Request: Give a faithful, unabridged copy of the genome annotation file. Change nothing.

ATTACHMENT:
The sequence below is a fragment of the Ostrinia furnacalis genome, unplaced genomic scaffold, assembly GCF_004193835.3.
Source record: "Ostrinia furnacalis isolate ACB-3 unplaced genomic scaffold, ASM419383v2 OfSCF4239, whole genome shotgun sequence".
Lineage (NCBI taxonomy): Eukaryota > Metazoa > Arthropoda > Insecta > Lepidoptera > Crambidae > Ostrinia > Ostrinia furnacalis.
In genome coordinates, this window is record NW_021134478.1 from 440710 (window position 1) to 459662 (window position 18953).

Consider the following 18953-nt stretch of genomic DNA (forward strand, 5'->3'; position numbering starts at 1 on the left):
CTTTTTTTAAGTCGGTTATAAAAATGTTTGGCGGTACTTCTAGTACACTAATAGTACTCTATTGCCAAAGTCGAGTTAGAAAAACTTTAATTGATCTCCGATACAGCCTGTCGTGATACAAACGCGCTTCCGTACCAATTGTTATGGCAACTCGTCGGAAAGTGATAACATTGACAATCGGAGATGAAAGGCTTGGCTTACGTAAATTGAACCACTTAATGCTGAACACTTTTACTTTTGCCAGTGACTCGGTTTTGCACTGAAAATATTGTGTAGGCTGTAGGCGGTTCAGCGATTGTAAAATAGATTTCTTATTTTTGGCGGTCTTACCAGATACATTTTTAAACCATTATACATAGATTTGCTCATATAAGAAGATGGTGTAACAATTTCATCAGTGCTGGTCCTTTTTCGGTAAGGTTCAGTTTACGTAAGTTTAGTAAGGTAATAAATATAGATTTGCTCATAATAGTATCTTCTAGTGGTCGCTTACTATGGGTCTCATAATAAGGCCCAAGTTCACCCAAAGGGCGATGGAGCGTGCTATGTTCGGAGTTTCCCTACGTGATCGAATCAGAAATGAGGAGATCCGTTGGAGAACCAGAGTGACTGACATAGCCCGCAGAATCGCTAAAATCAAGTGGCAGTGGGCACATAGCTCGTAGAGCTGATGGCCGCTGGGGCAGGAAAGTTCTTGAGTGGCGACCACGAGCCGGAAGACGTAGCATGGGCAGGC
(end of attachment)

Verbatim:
The sequence below is a fragment of the Ostrinia furnacalis genome, unplaced genomic scaffold, assembly GCF_004193835.3.
Source record: "Ostrinia furnacalis isolate ACB-3 unplaced genomic scaffold, ASM419383v2 OfSCF4239, whole genome shotgun sequence".
Lineage (NCBI taxonomy): Eukaryota > Metazoa > Arthropoda > Insecta > Lepidoptera > Crambidae > Ostrinia > Ostrinia furnacalis.
In genome coordinates, this window is record NW_021134478.1 from 440710 (window position 1) to 459662 (window position 18953).

Consider the following 18953-nt stretch of genomic DNA (forward strand, 5'->3'; position numbering starts at 1 on the left):
CTTTTTTTAAGTCGGTTATAAAAATGTTTGGCGGTACTTCTAGTACACTAATAGTACTCTATTGCCAAAGTCGAGTTAGAAAAACTTTAATTGATCTCCGATACAGCCTGTCGTGATACAAACGCGCTTCCGTACCAATTGTTATGGCAACTCGTCGGAAAGTGATAACATTGACAATCGGAGATGAAAGGCTTGGCTTACGTAAATTGAACCACTTAATGCTGAACACTTTTACTTTTGCCAGTGACTCGGTTTTGCACTGAAAATATTGTGTAGGCTGTAGGCGGTTCAGCGATTGTAAAATAGATTTCTTATTTTTGGCGGTCTTACCAGATACATTTTTAAACCATTATACATAGATTTGCTCATATAAGAAGATGGTGTAACAATTTCATCAGTGCTGGTCCTTTTTCGGTAAGGTTCAGTTTACGTAAGTTTAGTAAGGTAATAAATATAGATTTGCTCATAATAGTATCTTCTAGTGGTCGCTTACTATGGGTCTCATAATAAGGCCCAAGTTCACCCAAAGGGCGATGGAGCGTGCTATGTTCGGAGTTTCCCTACGTGATCGAATCAGAAATGAGGAGATCCGTTGGAGAACCAGAGTGACTGACATAGCCCGCAGAATCGCTAAAATCAAGTGGCAGTGGGCACATAGCTCGTAGAGCTGATGGCCGCTGGGGCAGGAAAGTTCTTGAGTGGCGACCACGAGCCGGAAGACGTAGCATGGGCAGGC